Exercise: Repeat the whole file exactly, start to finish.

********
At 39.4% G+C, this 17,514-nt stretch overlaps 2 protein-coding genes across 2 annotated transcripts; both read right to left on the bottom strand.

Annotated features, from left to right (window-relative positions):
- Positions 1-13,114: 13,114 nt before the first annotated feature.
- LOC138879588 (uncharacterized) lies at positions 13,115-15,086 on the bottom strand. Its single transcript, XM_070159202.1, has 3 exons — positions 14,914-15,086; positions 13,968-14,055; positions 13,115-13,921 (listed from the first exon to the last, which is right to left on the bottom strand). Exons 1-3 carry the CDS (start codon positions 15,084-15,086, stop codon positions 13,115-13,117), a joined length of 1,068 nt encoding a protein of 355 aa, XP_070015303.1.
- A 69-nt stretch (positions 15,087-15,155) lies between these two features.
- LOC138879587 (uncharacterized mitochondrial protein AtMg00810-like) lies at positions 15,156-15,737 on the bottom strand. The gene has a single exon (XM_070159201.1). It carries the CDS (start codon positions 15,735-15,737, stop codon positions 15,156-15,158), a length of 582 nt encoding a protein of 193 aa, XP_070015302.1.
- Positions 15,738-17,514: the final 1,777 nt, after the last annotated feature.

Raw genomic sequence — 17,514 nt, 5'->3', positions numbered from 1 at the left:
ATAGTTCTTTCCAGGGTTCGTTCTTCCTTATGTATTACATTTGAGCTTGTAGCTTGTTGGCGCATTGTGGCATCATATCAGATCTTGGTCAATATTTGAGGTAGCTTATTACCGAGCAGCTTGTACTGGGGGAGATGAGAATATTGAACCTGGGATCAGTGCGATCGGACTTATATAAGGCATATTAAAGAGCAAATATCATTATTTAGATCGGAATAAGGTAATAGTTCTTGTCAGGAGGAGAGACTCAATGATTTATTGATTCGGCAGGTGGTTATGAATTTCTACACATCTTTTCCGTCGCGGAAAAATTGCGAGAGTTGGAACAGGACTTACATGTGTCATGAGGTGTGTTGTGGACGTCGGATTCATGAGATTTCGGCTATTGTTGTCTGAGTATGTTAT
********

At 39.4% G+C, this 17,514-nt stretch overlaps 2 protein-coding genes across 2 annotated transcripts; both read right to left on the bottom strand.

Annotated features, from left to right (window-relative positions):
- Positions 1-13,114: 13,114 nt before the first annotated feature.
- LOC138879588 (uncharacterized) lies at positions 13,115-15,086 on the bottom strand. Its single transcript, XM_070159202.1, has 3 exons — positions 14,914-15,086; positions 13,968-14,055; positions 13,115-13,921 (listed from the first exon to the last, which is right to left on the bottom strand). Exons 1-3 carry the CDS (start codon positions 15,084-15,086, stop codon positions 13,115-13,117), a joined length of 1,068 nt encoding a protein of 355 aa, XP_070015303.1.
- A 69-nt stretch (positions 15,087-15,155) lies between these two features.
- LOC138879587 (uncharacterized mitochondrial protein AtMg00810-like) lies at positions 15,156-15,737 on the bottom strand. The gene has a single exon (XM_070159201.1). It carries the CDS (start codon positions 15,735-15,737, stop codon positions 15,156-15,158), a length of 582 nt encoding a protein of 193 aa, XP_070015302.1.
- Positions 15,738-17,514: the final 1,777 nt, after the last annotated feature.

Raw genomic sequence — 17,514 nt, 5'->3', positions numbered from 1 at the left:
ATAGTTCTTTCCAGGGTTCGTTCTTCCTTATGTATTACATTTGAGCTTGTAGCTTGTTGGCGCATTGTGGCATCATATCAGATCTTGGTCAATATTTGAGGTAGCTTATTACCGAGCAGCTTGTACTGGGGGAGATGAGAATATTGAACCTGGGATCAGTGCGATCGGACTTATATAAGGCATATTAAAGAGCAAATATCATTATTTAGATCGGAATAAGGTAATAGTTCTTGTCAGGAGGAGAGACTCAATGATTTATTGATTCGGCAGGTGGTTATGAATTTCTACACATCTTTTCCGTCGCGGAAAAATTGCGAGAGTTGGAACAGGACTTACATGTGTCATGAGGTGTGTTGTGGACGTCGGATTCATGAGATTTCGGCTATTGTTGTCTGAGTATGTTAT